Yesterday afternoon was our kinda-monthly Library Council meeting. Most academic libraries have a Library Council or something like it: a group made up of all librarians and/or academic staff in the Library, meant to discuss and make decisions and/or recommendations on matters relating to the academic work of librarians. (This description is probably over-generalized and over-simplified, but I didn’t want to just say, “a bunch of librarians”).
Here at the McGill Library, Library Council was only recently (i.e. in the last few years) reinstated, which means that we are still in the process of figuring out the nuts and bolts of how it will work and the role it will play in the Library. This means that a fair amount of time in these meetings is consumed discussing process, procedures, rules of order, etc. Quite frankly, this kind of thing drives me crazy, not because I don’t think it is important (although I don’t think it is as important as some others feel it is), but mostly because discussing these things ad nauseum in large groups violates one of my guiding principles, and that is the value of abstraction. In this case, there are other people who have more experience, knowledge, and interest in drafting these policies and procedures, and I trust them to be able to put together a draft for the rest of us to review, comment on, and move forward for adoption. I am entirely comfortable abstracting the entire process and letting it run under the guidance of others.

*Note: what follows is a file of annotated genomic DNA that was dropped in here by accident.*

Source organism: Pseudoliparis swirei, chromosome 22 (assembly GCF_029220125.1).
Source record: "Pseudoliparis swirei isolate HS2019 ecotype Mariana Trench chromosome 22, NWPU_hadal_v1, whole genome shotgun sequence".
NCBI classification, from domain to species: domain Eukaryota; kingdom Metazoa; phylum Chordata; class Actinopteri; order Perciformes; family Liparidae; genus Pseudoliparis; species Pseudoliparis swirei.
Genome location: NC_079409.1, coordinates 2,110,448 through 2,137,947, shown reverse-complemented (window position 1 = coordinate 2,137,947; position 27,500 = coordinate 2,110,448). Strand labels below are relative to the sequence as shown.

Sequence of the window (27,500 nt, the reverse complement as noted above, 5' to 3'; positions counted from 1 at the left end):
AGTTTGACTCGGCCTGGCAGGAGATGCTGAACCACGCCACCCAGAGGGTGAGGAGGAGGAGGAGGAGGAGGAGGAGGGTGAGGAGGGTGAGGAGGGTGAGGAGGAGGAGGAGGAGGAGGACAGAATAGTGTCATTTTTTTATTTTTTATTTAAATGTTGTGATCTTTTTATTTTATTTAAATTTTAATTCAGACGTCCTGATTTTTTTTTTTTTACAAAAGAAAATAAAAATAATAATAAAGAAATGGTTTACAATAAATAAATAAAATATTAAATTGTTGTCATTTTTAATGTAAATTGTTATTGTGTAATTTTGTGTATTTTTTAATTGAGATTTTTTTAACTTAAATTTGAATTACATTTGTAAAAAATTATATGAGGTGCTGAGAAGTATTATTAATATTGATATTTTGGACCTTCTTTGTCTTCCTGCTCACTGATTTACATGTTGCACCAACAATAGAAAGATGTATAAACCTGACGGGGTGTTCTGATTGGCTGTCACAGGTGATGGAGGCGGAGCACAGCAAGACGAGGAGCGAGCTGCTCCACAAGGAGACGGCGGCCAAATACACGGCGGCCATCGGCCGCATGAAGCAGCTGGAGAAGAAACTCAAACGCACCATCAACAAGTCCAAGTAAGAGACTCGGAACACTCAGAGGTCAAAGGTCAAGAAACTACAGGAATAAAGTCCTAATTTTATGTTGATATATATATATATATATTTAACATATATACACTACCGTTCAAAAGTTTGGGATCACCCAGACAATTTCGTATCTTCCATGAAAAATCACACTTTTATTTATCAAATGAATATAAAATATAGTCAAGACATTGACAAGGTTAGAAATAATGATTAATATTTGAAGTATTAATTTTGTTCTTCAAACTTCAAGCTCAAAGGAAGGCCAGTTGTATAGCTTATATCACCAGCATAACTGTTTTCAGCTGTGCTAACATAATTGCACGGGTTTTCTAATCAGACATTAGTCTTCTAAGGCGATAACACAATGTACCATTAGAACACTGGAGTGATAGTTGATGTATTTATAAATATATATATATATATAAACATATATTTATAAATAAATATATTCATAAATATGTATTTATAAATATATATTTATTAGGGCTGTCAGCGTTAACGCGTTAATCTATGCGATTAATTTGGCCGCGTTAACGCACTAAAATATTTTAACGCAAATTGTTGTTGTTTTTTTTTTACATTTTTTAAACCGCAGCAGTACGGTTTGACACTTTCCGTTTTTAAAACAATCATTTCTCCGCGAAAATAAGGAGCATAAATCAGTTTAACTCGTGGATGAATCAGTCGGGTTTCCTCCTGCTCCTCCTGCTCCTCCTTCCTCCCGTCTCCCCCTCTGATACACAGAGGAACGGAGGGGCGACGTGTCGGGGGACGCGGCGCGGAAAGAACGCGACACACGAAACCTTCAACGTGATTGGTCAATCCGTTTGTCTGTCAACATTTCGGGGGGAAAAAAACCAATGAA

My point here isn’t to get into the tangle of issues that have brought about the current state of our Library Council, but rather to point out that for the most part, I usually feel that the 1.5 hours per month I spend in Library Council is not the best use of my time.
But sometimes great things can happen. Back in October, we passed a motion in support of open access. Then yesterday, we passed a motion in support of Dale Askey, a librarian from McMaster who is being sued by a publisher for having criticized the quality of their publications on his blog.
In the grand scheme of things, passing motions alone will not change the world. But being able to make even these small things happen at the Library is important, if only because they point to the fact that we are starting to have a mechanism by which librarians can come together, discuss issues, and then decide upon a collective course of action.
So it is these small things that remind me that maybe after all having to spend 1.5 hours each month trying to make Library Council work is worth it after all. After all, if we can achieve these things in our current state, just imagine what we’ll be able to accomplish once we get past the start-up phase and start to tackle some of the bigger challenges we face!